About the Blog

I will post a new entry every few weeks. Some will be new writing and some will be past work that has relevance today. The writing will deal in some way with the themes that have been part of my teaching and writing life for decades:

•teaching and learning;
•educational opportunity;
•the importance of public education in a democracy;
•definitions of intelligence and the many manifestations of intelligence in school, work, and everyday life; and
•the creation of a robust and humane philosophy of education.

If I had to sum up the philosophical thread that runs through my work, it would be this: A deep belief in the ability of the common person, a commitment to educational, occupational, and cultural opportunity to develop that ability, and an affirmation of public institutions and the public sphere as vehicles for nurturing and expressing that ability.

My hope is that this blog will foster an online community that brings people together to continue the discussion.

Subscribe

Google Groups
Email Me Blog Updates
Email:
Visit this group

Tuesday, March 19, 2019

New Report from UCLA: “School and Society in the Age of Trump”


            Schools are porous institutions—what happens in society at large plays out in classrooms and hallways—so the disturbing findings of a masterful new report “School and Society in the Age of Trump” should not surprise. But they do, in their scope and severity. John Rogers and his colleagues (Michael Ishimoto, Alexander Kwako, Anthony Berryman, and Claudia Diera) at UCLA’s Institute for Democracy, Education, and Access surveyed a representative sample of over 500 public high school principals from across the country and found that 89% report that “incivility and contentiousness in the broader political environment has considerably affected their school community.” Eight-three percent of principals note these tensions are fueled by “untrustworthy or disputed information,” and over 90% report students sharing “hateful posts on social media.”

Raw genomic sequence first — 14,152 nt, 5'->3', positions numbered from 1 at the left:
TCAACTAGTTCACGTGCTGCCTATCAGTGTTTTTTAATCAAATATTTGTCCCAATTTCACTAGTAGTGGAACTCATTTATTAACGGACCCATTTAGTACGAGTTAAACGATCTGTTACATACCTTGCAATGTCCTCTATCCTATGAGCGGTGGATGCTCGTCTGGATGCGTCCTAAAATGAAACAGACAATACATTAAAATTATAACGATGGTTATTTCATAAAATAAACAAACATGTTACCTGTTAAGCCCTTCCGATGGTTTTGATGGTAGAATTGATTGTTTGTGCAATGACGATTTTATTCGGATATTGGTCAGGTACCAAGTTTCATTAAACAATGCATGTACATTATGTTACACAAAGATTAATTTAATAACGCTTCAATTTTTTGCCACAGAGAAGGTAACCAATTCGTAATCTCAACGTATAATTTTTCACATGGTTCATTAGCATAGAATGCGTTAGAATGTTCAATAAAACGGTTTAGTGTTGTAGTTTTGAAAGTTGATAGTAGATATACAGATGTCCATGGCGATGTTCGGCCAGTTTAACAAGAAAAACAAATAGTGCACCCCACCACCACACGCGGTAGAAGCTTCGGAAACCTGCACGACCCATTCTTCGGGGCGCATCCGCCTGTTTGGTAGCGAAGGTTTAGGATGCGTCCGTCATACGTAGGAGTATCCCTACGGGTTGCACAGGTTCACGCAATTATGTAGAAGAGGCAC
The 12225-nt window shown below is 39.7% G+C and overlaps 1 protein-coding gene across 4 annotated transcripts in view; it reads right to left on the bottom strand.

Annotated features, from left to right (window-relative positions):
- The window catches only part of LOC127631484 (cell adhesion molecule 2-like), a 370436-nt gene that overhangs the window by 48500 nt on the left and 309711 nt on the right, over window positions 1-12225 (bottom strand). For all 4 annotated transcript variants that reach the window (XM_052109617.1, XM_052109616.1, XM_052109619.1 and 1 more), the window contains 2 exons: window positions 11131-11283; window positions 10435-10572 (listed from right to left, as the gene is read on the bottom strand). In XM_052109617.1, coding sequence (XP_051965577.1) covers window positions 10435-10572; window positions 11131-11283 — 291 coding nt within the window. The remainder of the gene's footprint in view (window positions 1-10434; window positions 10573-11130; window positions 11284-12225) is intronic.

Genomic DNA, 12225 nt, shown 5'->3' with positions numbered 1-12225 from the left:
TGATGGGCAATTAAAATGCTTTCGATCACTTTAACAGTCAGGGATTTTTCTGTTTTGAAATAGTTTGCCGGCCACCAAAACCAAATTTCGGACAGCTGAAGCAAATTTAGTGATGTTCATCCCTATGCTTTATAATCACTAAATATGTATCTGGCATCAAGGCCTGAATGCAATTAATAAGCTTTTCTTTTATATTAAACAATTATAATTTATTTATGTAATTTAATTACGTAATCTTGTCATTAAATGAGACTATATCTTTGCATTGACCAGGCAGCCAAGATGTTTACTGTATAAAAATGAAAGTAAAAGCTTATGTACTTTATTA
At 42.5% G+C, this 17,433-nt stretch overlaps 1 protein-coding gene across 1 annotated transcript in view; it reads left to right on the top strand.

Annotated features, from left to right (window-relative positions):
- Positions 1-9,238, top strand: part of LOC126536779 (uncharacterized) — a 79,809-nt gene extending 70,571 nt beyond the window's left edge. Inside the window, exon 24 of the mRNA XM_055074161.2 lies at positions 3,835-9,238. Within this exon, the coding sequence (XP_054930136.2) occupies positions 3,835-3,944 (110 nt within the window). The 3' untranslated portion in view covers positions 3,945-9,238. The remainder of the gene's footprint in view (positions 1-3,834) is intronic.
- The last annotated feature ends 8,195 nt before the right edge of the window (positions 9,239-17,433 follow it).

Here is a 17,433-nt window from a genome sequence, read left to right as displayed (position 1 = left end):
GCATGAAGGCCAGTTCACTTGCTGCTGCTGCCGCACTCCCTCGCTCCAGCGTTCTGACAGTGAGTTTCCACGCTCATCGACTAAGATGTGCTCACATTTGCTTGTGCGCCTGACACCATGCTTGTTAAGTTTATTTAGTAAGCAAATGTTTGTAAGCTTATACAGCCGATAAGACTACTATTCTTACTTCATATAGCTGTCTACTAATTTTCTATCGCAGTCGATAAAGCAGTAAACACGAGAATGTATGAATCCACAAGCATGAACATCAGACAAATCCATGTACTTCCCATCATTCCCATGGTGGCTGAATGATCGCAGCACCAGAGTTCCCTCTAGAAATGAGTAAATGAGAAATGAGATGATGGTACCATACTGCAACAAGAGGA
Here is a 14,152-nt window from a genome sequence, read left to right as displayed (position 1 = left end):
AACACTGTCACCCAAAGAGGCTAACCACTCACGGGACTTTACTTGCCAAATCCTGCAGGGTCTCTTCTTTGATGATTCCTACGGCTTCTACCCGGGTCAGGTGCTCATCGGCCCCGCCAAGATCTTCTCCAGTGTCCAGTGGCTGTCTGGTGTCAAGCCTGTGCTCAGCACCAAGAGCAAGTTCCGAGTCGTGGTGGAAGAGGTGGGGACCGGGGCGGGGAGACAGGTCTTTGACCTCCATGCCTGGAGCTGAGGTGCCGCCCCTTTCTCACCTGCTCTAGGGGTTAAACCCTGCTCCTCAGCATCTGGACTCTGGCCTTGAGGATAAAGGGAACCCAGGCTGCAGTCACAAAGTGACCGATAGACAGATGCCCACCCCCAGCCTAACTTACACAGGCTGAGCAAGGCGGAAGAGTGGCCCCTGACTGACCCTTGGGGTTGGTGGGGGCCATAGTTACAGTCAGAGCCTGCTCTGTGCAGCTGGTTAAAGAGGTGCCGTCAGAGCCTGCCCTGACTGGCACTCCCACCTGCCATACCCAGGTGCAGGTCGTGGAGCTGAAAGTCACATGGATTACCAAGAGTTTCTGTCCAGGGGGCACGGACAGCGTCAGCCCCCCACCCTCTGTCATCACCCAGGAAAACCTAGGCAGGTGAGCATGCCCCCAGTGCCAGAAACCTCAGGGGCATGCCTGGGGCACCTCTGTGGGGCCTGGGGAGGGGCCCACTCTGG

Almost all principals rate the threat of gun violence as a major concern, and one in three principals report that their school received in the previous year threats of mass shooting or bombing or both. In schools with a sizable immigrant population, principals report the significant negative effects that federal immigration policy and its associated anti-immigrant rhetoric have on student performance and family stability. And schools that are in the areas of the country hardest hit by the opioid crisis are directly affected by addiction, overdose, and family devastation.
            These extraordinary challenges interact and are cumulative. Over 90% of principals report confronting at least three of the problems I just listed: incivility, false information, threats of gun violence, anti-immigrant policies and rhetoric, and the opioid crisis. This is the world of the American high school today.
            Rogers and his colleagues provide a rich analysis of the survey data and contextualize it with relevant research on political climate, gun violence, etc. But what makes the report come poignantly alive are the many comments offered by the principals themselves. There was room on the original survey for written comments, and, as follow-up, forty principals were selected to be interviewed. The reader gets a strong sense of the pressures these challenges place on principals, the various ways they try to respond, the political tensions many have to navigate in their communities, their frustrations and their breakthroughs. The report concludes with recommendations for school leaders that gain added weight from the lived experiences of the many principals who speak directly to us.
            “School and Society in the Age of Trump” offers a compelling and thought-provoking composite portrait of the American high school principal that becomes as well a portrait of our country at the end of the second decade of the Twenty-first Century.
            You can download both a summary and the full report here.

You can share this blog post on Facebook, Twitter, or Google Reader through the "share" function located at the top left-hand corner of the blog.

Thursday, February 28, 2019

The Memory Project



           This is a change-up from my typical posts lately, a piece of writing from a project I began in late 2003, about one year after my mother died, and that I worked on intermittingly for about ten years. It was deeply personal, an exploration of lineage and memory through writing. My original title was Pencil and Paper: A Love Story, but then I found that there were other books with a variation of that title (for example, Drinking: A Love Story), so I gave up on the title but pursued the writing. It would turn out that I could never find the right shape for the book, a narrative structure that worked—maybe I jinxed myself with my ill-conceived title. I’ve been looking again at what I did write, however, and thought I’d pass some of it along, subjecting the readers of this blog to it. This segment is titled “The Memory Project” for reasons that will become evident. I hope you like it.

***